In the context of the National Organ Transplant Act, Congress made a distinction between body material that is compensable and body material that is not. The distinction has a rational basis, so the prohibition on compensation for bone marrow donations by the aspiration method does not violate the Equal Protection Clause.
Plaintiffs, parents, a patient, a physician, and a nonprofit corporation, sued defendant Attorney General of the United States, alleging that a criminal statute prohibiting compensation for "bone marrow" donations violated the Equal Protection Clause. Plaintiffs argued that there was no rational basis for allowing compensation for blood, sperm, and egg donations, while disallowing compensation for bone marrow donations, because bone marrow donations could now be accomplished through apheresis without removing marrow. The district court dismissed the complaint. On appeal, the appellate court vacated the judgment and remanded the case for such additional proceedings.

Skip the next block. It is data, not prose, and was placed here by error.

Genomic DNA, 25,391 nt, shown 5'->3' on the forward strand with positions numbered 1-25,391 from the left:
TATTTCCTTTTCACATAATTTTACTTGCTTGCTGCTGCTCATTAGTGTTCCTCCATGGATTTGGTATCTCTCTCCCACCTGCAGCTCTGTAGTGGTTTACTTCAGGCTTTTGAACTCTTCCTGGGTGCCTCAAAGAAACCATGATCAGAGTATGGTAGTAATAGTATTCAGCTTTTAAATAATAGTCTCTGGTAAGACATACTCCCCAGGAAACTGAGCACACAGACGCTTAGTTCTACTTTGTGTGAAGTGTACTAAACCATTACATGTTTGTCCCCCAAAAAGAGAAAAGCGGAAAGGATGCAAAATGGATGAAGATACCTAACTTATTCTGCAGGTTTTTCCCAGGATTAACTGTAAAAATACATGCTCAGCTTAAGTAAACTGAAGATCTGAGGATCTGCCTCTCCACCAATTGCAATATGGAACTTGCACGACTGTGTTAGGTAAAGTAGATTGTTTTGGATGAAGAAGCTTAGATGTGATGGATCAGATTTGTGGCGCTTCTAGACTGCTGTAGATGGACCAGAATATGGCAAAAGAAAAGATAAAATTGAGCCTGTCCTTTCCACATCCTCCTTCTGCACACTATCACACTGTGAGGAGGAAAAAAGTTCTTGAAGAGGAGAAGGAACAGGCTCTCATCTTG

Did the criminal statute barring payment to bone marrow donors violate the Equal Protection Clause?
The appellate court determined that, to the extent that plaintiffs challenged the constitutionality of the compensation ban on bone marrow donation by the old aspiration method, the challenge failed; the prohibition on compensation for bone marrow donations by the aspiration method did not violate the Equal Protection Clause. However, the National Organ Transplant Act did not prohibit compensation for "bone marrow donations" by the peripheral blood stem cell apheresis method, because "bone marrow" meant the soft, fatty substance in bone cavities, as opposed to blood, and the statute did not prohibit compensation for donations of blood and the substances in it, which included peripheral blood stem cells.